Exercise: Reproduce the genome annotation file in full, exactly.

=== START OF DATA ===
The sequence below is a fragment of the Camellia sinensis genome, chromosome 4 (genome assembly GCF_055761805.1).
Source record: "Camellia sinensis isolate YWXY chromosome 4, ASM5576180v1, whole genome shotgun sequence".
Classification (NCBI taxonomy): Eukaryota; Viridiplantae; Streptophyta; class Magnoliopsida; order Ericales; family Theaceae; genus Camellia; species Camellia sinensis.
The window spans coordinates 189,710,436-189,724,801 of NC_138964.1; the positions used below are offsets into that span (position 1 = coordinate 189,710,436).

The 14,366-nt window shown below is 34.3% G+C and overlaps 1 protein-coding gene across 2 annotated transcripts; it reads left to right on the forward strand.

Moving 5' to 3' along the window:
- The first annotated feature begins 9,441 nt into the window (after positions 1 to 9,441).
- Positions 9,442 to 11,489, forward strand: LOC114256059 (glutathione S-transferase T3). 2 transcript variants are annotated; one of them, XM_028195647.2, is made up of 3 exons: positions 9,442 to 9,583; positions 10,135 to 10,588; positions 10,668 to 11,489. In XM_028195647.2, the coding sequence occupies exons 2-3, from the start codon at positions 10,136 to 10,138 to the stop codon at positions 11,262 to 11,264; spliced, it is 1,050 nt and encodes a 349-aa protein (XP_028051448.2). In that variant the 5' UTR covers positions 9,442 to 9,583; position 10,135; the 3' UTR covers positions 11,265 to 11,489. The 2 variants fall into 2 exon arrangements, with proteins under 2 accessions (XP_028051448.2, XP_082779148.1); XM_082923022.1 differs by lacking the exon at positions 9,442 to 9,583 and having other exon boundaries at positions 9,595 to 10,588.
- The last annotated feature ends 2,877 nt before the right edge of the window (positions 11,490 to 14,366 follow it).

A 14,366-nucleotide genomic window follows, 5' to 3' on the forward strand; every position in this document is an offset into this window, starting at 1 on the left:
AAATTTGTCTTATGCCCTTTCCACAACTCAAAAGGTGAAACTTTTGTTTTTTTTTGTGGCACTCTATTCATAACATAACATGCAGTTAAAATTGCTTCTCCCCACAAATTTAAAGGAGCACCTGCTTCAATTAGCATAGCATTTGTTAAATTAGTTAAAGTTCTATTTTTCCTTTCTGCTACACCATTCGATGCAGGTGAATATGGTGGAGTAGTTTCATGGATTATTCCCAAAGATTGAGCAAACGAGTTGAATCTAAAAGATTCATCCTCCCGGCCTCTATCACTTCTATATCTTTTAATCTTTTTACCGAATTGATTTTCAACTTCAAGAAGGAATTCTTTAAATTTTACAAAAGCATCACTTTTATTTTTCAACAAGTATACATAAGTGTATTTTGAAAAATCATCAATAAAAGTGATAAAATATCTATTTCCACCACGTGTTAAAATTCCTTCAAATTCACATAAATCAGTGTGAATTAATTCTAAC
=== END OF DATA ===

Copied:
The sequence below is a fragment of the Camellia sinensis genome, chromosome 4 (genome assembly GCF_055761805.1).
Source record: "Camellia sinensis isolate YWXY chromosome 4, ASM5576180v1, whole genome shotgun sequence".
Classification (NCBI taxonomy): Eukaryota; Viridiplantae; Streptophyta; class Magnoliopsida; order Ericales; family Theaceae; genus Camellia; species Camellia sinensis.
The window spans coordinates 189,710,436-189,724,801 of NC_138964.1; the positions used below are offsets into that span (position 1 = coordinate 189,710,436).

The 14,366-nt window shown below is 34.3% G+C and overlaps 1 protein-coding gene across 2 annotated transcripts; it reads left to right on the forward strand.

Moving 5' to 3' along the window:
- The first annotated feature begins 9,441 nt into the window (after positions 1 to 9,441).
- Positions 9,442 to 11,489, forward strand: LOC114256059 (glutathione S-transferase T3). 2 transcript variants are annotated; one of them, XM_028195647.2, is made up of 3 exons: positions 9,442 to 9,583; positions 10,135 to 10,588; positions 10,668 to 11,489. In XM_028195647.2, the coding sequence occupies exons 2-3, from the start codon at positions 10,136 to 10,138 to the stop codon at positions 11,262 to 11,264; spliced, it is 1,050 nt and encodes a 349-aa protein (XP_028051448.2). In that variant the 5' UTR covers positions 9,442 to 9,583; position 10,135; the 3' UTR covers positions 11,265 to 11,489. The 2 variants fall into 2 exon arrangements, with proteins under 2 accessions (XP_028051448.2, XP_082779148.1); XM_082923022.1 differs by lacking the exon at positions 9,442 to 9,583 and having other exon boundaries at positions 9,595 to 10,588.
- The last annotated feature ends 2,877 nt before the right edge of the window (positions 11,490 to 14,366 follow it).

A 14,366-nucleotide genomic window follows, 5' to 3' on the forward strand; every position in this document is an offset into this window, starting at 1 on the left:
AAATTTGTCTTATGCCCTTTCCACAACTCAAAAGGTGAAACTTTTGTTTTTTTTTGTGGCACTCTATTCATAACATAACATGCAGTTAAAATTGCTTCTCCCCACAAATTTAAAGGAGCACCTGCTTCAATTAGCATAGCATTTGTTAAATTAGTTAAAGTTCTATTTTTCCTTTCTGCTACACCATTCGATGCAGGTGAATATGGTGGAGTAGTTTCATGGATTATTCCCAAAGATTGAGCAAACGAGTTGAATCTAAAAGATTCATCCTCCCGGCCTCTATCACTTCTATATCTTTTAATCTTTTTACCGAATTGATTTTCAACTTCAAGAAGGAATTCTTTAAATTTTACAAAAGCATCACTTTTATTTTTCAACAAGTATACATAAGTGTATTTTGAAAAATCATCAATAAAAGTGATAAAATATCTATTTCCACCACGTGTTAAAATTCCTTCAAATTCACATAAATCAGTGTGAATTAATTCTAAC